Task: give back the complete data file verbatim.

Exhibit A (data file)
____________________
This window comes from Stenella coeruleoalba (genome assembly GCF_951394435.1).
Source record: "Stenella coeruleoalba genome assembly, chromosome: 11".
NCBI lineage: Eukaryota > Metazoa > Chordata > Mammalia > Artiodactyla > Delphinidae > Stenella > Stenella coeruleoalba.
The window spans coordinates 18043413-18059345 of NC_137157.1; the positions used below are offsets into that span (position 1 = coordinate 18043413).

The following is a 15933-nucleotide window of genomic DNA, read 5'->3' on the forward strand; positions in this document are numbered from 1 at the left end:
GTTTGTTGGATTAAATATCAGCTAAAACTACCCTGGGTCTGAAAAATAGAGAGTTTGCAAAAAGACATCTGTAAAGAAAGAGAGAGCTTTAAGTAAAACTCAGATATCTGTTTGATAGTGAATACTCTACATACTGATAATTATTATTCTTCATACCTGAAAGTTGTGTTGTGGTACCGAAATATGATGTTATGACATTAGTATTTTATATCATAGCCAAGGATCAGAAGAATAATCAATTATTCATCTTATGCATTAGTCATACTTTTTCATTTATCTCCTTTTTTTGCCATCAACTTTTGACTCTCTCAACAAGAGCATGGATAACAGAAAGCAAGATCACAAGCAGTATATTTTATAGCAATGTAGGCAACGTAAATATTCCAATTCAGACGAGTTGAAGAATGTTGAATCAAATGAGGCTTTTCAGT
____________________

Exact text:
This window comes from Stenella coeruleoalba (genome assembly GCF_951394435.1).
Source record: "Stenella coeruleoalba genome assembly, chromosome: 11".
NCBI lineage: Eukaryota > Metazoa > Chordata > Mammalia > Artiodactyla > Delphinidae > Stenella > Stenella coeruleoalba.
The window spans coordinates 18043413-18059345 of NC_137157.1; the positions used below are offsets into that span (position 1 = coordinate 18043413).

The following is a 15933-nucleotide window of genomic DNA, read 5'->3' on the forward strand; positions in this document are numbered from 1 at the left end:
GTTTGTTGGATTAAATATCAGCTAAAACTACCCTGGGTCTGAAAAATAGAGAGTTTGCAAAAAGACATCTGTAAAGAAAGAGAGAGCTTTAAGTAAAACTCAGATATCTGTTTGATAGTGAATACTCTACATACTGATAATTATTATTCTTCATACCTGAAAGTTGTGTTGTGGTACCGAAATATGATGTTATGACATTAGTATTTTATATCATAGCCAAGGATCAGAAGAATAATCAATTATTCATCTTATGCATTAGTCATACTTTTTCATTTATCTCCTTTTTTTGCCATCAACTTTTGACTCTCTCAACAAGAGCATGGATAACAGAAAGCAAGATCACAAGCAGTATATTTTATAGCAATGTAGGCAACGTAAATATTCCAATTCAGACGAGTTGAAGAATGTTGAATCAAATGAGGCTTTTCAGT